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  • Thu, Apr 07, 2016 - 9:00pm

    Luke Moffat

    Luke Moffat

    Status Silver Member (Offline)

    Joined: Jan 25 2014

    Posts: 365

    South China Sea Shenanigans

    Worth watching from 7:29


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  • Thu, Apr 07, 2016 - 9:30pm



    Status Bronze Member (Offline)

    Joined: Oct 13 2008

    Posts: 295

    Re: 4GW Coal Plant replaced with 44M of Solar

    Somehow the math does add up. Replacing a 4GW Base load plant with 44MW (nameplate) of solar doesn't "quite" balance out (roughly 1/300 of power).  I suspect that the former plant operator, likely replaced the plant with a new NatGas Plant. All is well & dandy, until the supply and cost of NatGas become prohibitive.


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  • Fri, Apr 08, 2016 - 2:53pm



    Status Silver Member (Offline)

    Joined: Jul 30 2009

    Posts: 2932

    Can Central Banks Spur Inflation with Negative Interest Rates?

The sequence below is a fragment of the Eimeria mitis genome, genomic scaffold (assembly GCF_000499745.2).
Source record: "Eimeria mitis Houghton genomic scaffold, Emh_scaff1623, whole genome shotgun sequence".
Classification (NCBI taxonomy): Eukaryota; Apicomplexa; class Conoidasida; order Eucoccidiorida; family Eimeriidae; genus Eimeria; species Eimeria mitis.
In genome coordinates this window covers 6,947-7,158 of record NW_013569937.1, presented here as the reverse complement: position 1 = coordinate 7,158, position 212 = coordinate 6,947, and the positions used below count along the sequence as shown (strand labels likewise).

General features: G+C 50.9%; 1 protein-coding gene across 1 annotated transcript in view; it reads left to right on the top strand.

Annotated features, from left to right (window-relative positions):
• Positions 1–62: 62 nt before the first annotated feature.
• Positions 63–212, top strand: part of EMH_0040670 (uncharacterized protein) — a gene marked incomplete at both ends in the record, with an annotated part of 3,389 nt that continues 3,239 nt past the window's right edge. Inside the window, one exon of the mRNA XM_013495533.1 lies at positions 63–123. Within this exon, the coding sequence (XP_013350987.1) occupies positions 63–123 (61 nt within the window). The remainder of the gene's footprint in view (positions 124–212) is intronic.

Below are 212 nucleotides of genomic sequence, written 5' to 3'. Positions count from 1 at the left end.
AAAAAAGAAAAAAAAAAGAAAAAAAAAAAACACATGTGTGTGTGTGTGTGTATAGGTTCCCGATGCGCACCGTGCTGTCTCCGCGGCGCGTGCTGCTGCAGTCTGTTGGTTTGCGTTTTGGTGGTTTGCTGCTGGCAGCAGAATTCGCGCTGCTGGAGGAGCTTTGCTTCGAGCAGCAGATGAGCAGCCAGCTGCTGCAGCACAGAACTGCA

Czech central bank not totally negative on negative interest rates

    Radio Prague3 hours ago
    Negative interest rates, where depositors are actually charged for keeping cash on account, was raised as a subject for discussion. The European Central Bank …

    Can Central Banks Spur Inflation with Negative Interest Rates?

    Yahoo News19 hours ago
    Can negative rates kick-start an economy's inflation and growth? By introducing negative interest rates, the central bank's intention is to force investors to buy …

    'We're going to need a bigger truck': Australia's foreign debt tops $1 trillion

    Sydney Morning Herald – ‎9 hours ago‎
    Of our trillion dollar net foreign debt, one quarter is owed by the public sector – including all federal, state and territory governments and their government-owned enterprises. The remaining three-quarters is owed by private sector corporations

    Banks at Risk of Bad-Debt Blowout as Aussie Steelmaker Collapses

    Bloomberg12 hours ago
    Bad-debt provisions at Australia's largest lenders are set to rise to their highest in … 1.8 percent of their total A$3.56 trillion in assets, based on their latest filings.

    Orange County Register: Pensions a perilous global problem

    Madison.com9 minutes ago
    … that the nations' $44 trillion in traditional debt nearly tripled to $122 trillion once their $78 trillion in public pension and social security liabilities are factored in.